July’s skies sizzle with the Buck Moon and a meteor shower

Despite the heat, Earth will be at its furthest point from the sun on July 5.
a fun moon rises over an italian city
The Full Buck Moon rises behind Molfetta Cathedral in Italy on July 4, 2023. Davide Pischettola/NurPhoto via Getty Images
July 1 Crescent Moon Above Mars
July 5Earth at Aphelion
July 10Lāhainā Noon Begins
July 21 Full Buck Moon
July 29 and 30Delta Aquarid Meteor Shower Predicted Peak 

July’s heat can sometimes make it feel like Earth is sitting in the sun, but our planet is honing in on its furthest point from the sun for the whole year. The short summer nights are also gradually growing a bit longer, but there is still time for skygazing in some more comfortable temperatures for those in the Northern Hemisphere. Here are some events to look out for this month.

July 1– Crescent Moon Above Mars

Mars rises in the sky from the east-northeast beginning at about 2:00 a.m. local time. If the sky is clear, skygazers can catch a glimpse of a thin crescent moon just above the Red Planet by 4:45 a.m. According to the Adler Planetarium, Mars will be slightly brighter than 1st-magnitude in July and gradually get brighter through the end of the year.

[Related: Mars might have an asteroid problem.]

July 5– Earth at Aphelion

Earth will actually reach aphelion–its farthest point from the sun–on July 5. During aphelion, the Earth will be about 94,510,538 miles away from the sun. It reaches perihelion–or the closest distance to the sun–in January, when it is about 3 million miles closer. There is no real effect on Earth’s climate, as our seasons are dictated by the tilt of Earth’s axis.

July 10– Lāhainā Noon Begins

For those in the Earth’s tropics, July offers a second opportunity to experience this twice a year event. During Lāhainā Noon, the sun is directly overhead at around solar noon and upright objects do not cast shadows. 

If you are in Hawaii, you can consult this timetable to see what day and times July’s Lāhaina Noon will occur near you. 

July 21– Full Buck Moon

July’s full moon will rise on Sunday July 21 and reach peak illumination at 6:14 a.m. EDT. The moon will be below the horizon, so skygazers should look towards the southeast after the sunset to watch the Buck Moon rise. You can also consult the Farmer’s Almanac Moonrise and Moonset Calculator to calculate when this month’s full moon will be visible where you are.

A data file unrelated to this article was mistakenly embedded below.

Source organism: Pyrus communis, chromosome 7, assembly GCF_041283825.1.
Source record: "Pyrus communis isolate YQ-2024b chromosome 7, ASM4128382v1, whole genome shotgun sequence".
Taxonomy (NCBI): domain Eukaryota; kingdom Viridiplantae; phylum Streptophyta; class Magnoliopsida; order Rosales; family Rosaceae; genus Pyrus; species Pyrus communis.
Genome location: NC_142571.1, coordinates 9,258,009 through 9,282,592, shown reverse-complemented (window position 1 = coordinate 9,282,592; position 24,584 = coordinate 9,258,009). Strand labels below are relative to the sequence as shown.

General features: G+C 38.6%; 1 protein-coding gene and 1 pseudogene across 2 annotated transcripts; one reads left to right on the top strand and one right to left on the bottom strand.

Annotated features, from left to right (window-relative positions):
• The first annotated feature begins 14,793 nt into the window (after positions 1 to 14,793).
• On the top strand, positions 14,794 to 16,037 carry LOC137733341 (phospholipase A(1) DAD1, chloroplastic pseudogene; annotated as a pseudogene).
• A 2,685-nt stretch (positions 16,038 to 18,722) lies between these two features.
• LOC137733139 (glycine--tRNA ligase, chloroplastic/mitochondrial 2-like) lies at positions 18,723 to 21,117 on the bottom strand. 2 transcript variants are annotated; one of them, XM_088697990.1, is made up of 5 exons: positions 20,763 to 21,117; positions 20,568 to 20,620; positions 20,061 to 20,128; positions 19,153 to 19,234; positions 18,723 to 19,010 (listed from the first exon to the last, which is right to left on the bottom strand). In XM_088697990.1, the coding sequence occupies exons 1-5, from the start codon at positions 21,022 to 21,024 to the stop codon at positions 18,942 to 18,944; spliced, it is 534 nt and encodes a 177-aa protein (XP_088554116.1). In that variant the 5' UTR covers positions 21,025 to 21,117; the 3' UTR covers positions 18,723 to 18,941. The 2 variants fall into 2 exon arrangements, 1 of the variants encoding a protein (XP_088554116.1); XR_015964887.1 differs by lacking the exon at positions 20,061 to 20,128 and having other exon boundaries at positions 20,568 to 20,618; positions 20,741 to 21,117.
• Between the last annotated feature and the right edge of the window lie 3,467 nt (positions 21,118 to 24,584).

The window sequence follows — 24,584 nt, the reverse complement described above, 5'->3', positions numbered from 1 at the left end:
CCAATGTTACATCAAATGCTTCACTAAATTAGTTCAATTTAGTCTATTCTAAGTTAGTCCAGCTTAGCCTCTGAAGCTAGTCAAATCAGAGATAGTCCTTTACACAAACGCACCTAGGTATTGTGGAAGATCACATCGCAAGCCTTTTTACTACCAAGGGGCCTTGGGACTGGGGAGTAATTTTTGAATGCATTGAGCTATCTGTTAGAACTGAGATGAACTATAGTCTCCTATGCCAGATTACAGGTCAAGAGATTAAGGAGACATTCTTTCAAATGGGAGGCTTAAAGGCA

[Related: The moon is shrinking (very slowly).]

The name Buck Moon refers to the time of year when the antlers of male deer are in full-growth mode. Additional names for July’s full moon include the Raspberry Moon or Miskomini-giizis in Anishinaabemowin (Ojibwe), the Honey Bee Moon or Ãamowaawe Neepãʔuk in the Mahican Dialect of the Stockbridge-Munsee Band of Wisconsin, and the Little Sister of the Summer Moon or Sáísgekneh in Seneca.

July 29 and 30–Delta Aquarid Meteor Shower Predicted Peak

The Delta Aquarids meteor shower officially kicks off around July 18, but is predicted to peak on July 29 and 30. If you miss it, this meteor shower doesn’t have a peak that is quite as noticeable as others. It “rambles” along steadily from the end of July into the beginning of August, when it joins up with the Perseids Meteor shower.

The Delta Aquarids’ can reach a maximum rate 15 to 20 meteors per hour in a dark sky with no moon. According to EarthSky, the waning gibbous and last quarter moon will light up the sky past midnight. The best time to watch for both Delta Aquarids and Perseids meteor showers is just before the moon rises in late July.

The same skygazing rules that apply to pretty much all space-watching activities are key this month: Go to a dark spot away from the lights of a city or town and let the eyes adjust to the darkness for about a half an hour.